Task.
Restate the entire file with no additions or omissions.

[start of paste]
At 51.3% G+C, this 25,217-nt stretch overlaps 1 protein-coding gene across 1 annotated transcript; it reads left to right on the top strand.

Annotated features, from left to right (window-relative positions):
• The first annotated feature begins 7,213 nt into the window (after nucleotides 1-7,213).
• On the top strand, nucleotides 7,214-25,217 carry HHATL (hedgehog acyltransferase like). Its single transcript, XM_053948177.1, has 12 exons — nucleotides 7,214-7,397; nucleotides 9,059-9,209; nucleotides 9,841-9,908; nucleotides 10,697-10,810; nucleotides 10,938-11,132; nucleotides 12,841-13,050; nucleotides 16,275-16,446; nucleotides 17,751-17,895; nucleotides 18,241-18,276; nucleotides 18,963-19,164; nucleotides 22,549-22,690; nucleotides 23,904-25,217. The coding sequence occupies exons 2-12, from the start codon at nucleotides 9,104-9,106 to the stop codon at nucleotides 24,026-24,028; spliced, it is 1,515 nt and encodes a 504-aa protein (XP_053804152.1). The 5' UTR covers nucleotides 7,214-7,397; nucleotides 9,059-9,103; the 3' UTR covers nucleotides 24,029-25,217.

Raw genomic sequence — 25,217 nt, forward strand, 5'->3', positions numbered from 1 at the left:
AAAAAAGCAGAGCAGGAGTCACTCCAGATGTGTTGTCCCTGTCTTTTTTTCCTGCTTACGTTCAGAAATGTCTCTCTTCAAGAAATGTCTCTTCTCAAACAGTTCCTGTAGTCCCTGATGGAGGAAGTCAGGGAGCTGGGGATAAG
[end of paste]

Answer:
At 51.3% G+C, this 25,217-nt stretch overlaps 1 protein-coding gene across 1 annotated transcript; it reads left to right on the top strand.

Annotated features, from left to right (window-relative positions):
• The first annotated feature begins 7,213 nt into the window (after nucleotides 1-7,213).
• On the top strand, nucleotides 7,214-25,217 carry HHATL (hedgehog acyltransferase like). Its single transcript, XM_053948177.1, has 12 exons — nucleotides 7,214-7,397; nucleotides 9,059-9,209; nucleotides 9,841-9,908; nucleotides 10,697-10,810; nucleotides 10,938-11,132; nucleotides 12,841-13,050; nucleotides 16,275-16,446; nucleotides 17,751-17,895; nucleotides 18,241-18,276; nucleotides 18,963-19,164; nucleotides 22,549-22,690; nucleotides 23,904-25,217. The coding sequence occupies exons 2-12, from the start codon at nucleotides 9,104-9,106 to the stop codon at nucleotides 24,026-24,028; spliced, it is 1,515 nt and encodes a 504-aa protein (XP_053804152.1). The 5' UTR covers nucleotides 7,214-7,397; nucleotides 9,059-9,103; the 3' UTR covers nucleotides 24,029-25,217.

Raw genomic sequence — 25,217 nt, forward strand, 5'->3', positions numbered from 1 at the left:
AAAAAAGCAGAGCAGGAGTCACTCCAGATGTGTTGTCCCTGTCTTTTTTTCCTGCTTACGTTCAGAAATGTCTCTCTTCAAGAAATGTCTCTTCTCAAACAGTTCCTGTAGTCCCTGATGGAGGAAGTCAGGGAGCTGGGGATAAG